If an electron-like (k>kF) or a hole-like (k<kF) excitation is added to a superconductor, a charge imbalance is created. Charge imbalance is of practical importance first, because it gives rise to a measureable steady-state voltage in a superconductor, and second, because it provides a tool for measuring various electron-relaxation rates. The importance of the disequilibrium of the electron- and hole-like branches was first pointed out by Pippard et al. (1971) who measured the electrical resistance of superconductor-normal metal-superconductor (SNS) sandwiches as a function of temperature. Near the superconducting transition temperature, Tc, they found that the resistance increased with increasing temperature. They ascribed this increase to the propagation of quasiparticles having a branch imbalance distribution into or out of the superconductor, a process that, at the time, they believed generated a potential step at each NS interface, and thus produced an additional boundary resistance. However, the first quantitative understanding of charge imbalance arose from experiments in which electrons were injected via a tunnel junction into a superconducting film (Clarke 1972); at the time this experiment was performed, its connection with the NS interface resistance was not apparent.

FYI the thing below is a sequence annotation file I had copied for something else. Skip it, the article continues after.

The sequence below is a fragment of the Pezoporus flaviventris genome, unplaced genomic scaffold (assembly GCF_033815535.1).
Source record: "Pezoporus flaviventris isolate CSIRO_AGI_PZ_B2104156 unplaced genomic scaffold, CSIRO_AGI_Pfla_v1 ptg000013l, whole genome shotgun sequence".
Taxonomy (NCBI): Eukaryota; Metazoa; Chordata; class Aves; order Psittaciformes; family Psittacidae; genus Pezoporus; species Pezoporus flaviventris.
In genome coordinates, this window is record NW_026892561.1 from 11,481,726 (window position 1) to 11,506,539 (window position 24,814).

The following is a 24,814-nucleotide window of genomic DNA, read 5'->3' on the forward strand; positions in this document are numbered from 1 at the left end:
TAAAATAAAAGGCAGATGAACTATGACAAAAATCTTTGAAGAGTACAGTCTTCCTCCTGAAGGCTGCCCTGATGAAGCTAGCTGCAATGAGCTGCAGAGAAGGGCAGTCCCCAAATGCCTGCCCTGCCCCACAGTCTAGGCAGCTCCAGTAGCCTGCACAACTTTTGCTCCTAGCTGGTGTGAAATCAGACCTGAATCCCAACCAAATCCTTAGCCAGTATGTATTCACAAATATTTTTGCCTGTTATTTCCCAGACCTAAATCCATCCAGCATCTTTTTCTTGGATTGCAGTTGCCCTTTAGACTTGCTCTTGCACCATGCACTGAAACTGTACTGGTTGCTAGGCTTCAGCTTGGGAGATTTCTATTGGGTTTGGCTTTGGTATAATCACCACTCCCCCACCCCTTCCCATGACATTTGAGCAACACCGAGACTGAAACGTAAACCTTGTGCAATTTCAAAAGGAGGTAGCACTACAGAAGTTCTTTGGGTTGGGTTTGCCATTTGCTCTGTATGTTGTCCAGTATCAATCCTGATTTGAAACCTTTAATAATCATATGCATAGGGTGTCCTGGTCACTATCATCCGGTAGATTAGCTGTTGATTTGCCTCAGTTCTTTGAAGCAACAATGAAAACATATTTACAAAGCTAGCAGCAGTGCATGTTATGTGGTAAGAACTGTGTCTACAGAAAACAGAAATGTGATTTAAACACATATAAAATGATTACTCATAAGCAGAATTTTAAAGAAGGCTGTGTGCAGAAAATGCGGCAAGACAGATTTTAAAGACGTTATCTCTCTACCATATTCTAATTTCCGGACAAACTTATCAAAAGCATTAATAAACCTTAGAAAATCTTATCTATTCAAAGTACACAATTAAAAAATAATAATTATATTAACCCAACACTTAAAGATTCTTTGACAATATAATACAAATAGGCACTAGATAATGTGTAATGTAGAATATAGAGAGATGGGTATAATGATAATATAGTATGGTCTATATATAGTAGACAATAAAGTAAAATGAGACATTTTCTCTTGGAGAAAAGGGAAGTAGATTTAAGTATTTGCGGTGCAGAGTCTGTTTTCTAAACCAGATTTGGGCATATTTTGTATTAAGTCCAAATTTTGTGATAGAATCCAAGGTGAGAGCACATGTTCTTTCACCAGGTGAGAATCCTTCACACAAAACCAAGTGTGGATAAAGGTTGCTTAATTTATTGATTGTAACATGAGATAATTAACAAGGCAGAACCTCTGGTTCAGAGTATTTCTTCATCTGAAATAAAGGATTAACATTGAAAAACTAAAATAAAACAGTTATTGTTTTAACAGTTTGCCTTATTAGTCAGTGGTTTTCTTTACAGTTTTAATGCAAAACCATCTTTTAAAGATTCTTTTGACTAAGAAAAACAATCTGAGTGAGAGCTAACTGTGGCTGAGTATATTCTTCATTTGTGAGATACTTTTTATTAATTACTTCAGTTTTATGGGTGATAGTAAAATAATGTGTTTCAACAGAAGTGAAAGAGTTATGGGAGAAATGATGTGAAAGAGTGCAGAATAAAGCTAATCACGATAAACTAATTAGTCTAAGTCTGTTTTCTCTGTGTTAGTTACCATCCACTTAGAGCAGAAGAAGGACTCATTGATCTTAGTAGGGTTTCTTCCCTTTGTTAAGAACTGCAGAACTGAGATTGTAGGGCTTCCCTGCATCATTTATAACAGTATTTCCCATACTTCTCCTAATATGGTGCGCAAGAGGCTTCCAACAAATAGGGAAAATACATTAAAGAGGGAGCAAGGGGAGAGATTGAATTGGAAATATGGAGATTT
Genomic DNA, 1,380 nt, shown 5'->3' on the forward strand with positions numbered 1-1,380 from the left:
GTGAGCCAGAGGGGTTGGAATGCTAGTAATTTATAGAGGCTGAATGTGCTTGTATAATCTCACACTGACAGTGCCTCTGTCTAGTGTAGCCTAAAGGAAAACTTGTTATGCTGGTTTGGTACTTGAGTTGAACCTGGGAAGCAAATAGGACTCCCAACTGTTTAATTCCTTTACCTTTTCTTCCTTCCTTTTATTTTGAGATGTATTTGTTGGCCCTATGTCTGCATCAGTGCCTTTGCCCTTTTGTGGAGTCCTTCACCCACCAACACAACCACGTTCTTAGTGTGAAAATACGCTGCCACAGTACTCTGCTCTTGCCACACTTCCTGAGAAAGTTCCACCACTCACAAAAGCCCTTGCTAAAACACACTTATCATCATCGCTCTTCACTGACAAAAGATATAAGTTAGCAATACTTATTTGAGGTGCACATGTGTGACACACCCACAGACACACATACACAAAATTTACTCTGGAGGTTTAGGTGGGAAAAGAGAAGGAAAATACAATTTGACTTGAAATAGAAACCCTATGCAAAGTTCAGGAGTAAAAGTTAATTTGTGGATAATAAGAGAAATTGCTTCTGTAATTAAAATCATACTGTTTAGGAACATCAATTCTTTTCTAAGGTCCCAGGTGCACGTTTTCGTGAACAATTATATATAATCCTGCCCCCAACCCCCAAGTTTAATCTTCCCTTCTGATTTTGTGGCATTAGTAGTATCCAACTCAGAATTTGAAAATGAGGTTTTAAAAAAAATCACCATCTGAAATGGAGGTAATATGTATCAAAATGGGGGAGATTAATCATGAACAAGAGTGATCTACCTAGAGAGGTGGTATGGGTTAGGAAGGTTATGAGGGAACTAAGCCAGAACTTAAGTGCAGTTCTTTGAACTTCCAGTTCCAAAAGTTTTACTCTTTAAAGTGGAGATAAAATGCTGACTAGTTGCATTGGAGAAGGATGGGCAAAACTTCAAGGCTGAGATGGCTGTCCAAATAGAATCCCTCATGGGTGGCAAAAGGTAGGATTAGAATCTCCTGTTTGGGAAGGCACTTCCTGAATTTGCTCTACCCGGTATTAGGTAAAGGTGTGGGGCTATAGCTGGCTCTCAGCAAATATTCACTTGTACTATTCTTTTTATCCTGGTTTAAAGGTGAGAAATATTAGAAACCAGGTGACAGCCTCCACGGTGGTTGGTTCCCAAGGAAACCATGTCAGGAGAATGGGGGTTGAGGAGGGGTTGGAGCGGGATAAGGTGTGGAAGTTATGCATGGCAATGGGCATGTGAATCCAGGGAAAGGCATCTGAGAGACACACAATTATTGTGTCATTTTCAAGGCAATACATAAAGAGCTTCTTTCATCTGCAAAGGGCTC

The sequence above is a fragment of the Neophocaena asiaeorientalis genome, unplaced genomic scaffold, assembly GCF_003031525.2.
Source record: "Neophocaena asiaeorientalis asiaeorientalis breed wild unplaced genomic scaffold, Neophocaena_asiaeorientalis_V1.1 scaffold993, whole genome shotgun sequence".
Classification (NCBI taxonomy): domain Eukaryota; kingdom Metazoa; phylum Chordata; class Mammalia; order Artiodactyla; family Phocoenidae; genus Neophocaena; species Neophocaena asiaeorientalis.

Boltzmann Equation Elastic Scattering Tunnel Junction Charge Imbalance Charge Relaxation 
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Copyright information

© Plenum Press, New York 1981

Authors and Affiliations

  • John Clarke
    • 1
    • 2
  1. 1.Department of PhysicsUniversity of CaliforniaBerkeleyUSA
  2. 2.Materials and Molecular Research DivisionLawrence Berkeley LaboratoryBerkeleyUSA

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